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Part Three Hugh Lofting

VII The Doctor's Wager

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NEXT morning we were awakened by a great racket. There was a procession coming down the street, a number of men in very gay clothes followed by a large crowd of admiring ladies and cheering children. I asked the Doctor who they were.

"They are the bullfighters," he said. "There is to be a bullfight to-morrow."

"What is a bullfight?" I asked.

To my great surprise the Doctor got red in the face with anger. It reminded me of the time when he had spoken of the lions and tigers in his private zoo.

"A bullfight is a stupid, cruel, disgusting business," said he. "These Spanish people are most lovable and hospitable folk. How they can enjoy these wretched bullfights is a thing I could never understand."

Then the Doctor went on to explain to me how a bull was first made very angry by teasing and then allowed to run into a circus where men came out with red cloaks, waved them at him, and ran away. Next the bull was allowed to tire himself out by tossing and killing a lot of poor, old, broken-down horses who couldn't defend themselves. Then, when the bull was thoroughly out of breath and wearied by this, a man came out with a sword and killed the bull.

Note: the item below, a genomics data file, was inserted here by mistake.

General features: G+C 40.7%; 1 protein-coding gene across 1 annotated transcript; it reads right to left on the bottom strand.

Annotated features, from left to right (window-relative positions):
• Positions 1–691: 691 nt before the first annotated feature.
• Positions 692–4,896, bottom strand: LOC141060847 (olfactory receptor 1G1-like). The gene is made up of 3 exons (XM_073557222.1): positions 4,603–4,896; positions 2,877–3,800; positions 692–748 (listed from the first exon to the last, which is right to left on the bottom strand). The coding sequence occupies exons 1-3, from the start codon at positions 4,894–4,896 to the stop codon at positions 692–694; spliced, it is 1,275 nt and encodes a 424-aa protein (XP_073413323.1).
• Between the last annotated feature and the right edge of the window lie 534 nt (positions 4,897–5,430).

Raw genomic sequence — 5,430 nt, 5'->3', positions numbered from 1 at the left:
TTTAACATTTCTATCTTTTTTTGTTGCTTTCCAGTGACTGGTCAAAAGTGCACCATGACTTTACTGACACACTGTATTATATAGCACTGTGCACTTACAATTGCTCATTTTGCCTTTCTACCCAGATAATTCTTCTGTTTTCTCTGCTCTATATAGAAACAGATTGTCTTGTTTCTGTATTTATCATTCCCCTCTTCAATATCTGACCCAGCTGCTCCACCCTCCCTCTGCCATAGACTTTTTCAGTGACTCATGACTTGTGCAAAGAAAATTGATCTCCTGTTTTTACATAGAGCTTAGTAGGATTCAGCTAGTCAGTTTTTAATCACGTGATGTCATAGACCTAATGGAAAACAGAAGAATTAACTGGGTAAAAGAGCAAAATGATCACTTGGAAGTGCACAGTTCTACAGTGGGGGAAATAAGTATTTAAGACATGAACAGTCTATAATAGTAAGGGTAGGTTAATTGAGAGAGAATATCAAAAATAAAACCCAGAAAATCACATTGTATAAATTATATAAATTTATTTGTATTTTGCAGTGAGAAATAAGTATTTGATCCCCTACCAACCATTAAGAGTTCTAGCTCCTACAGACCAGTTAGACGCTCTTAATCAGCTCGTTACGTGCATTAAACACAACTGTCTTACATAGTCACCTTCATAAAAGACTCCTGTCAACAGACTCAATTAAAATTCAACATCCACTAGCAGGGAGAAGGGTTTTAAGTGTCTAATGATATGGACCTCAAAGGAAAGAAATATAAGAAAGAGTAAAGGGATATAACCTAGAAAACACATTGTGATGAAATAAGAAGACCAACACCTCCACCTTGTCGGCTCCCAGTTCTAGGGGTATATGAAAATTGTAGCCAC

"Every Sunday," said the Doctor," in almost every big town in Spain there are six bulls killed like that and as many horses."

"But aren't the men ever killed by the bull?" I asked.

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"Unfortunately very seldom," said he. "A bull is not nearly as dangerous as he looks, even when he's angry, if you are only quick on your feet and don't lose your head. These bullfighters are very clever and nimble. And the people, especially the Spanish ladies, think no end of them. A famous bullfighter (or matador, as they call them) is a more important man in Spain than a king--Here comes another crowd of them round the corner, look. See the girls throwing kisses to them. Ridiculous business!"

At that moment our friend the bed-maker came out to see the procession go past. And while he was wishing us good morning and enquiring how we had slept, a friend of his walked up and joined us. The bed-maker introduced this friend to us as Don Enrique Cardenas.

Don Enrique when he heard where we were from, spoke to us in English. He appeared to be a well-educated, gentlemanly sort of person.

"And you go to see the bullfight to-morrow, yes?" he asked the Doctor pleasantly.

"Certainly not," said John Dolittle firmly. "I don't like bullfights-- cruel, cowardly shows."

Don Enrique nearly exploded. I never saw a man get so excited. He told the Doctor that he didn't know what he was talking about. He said bullfighting was a noble sport and that the matadors were the bravest men in the world.

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The Voyages of Doctor Dolittle
Hugh Lofting

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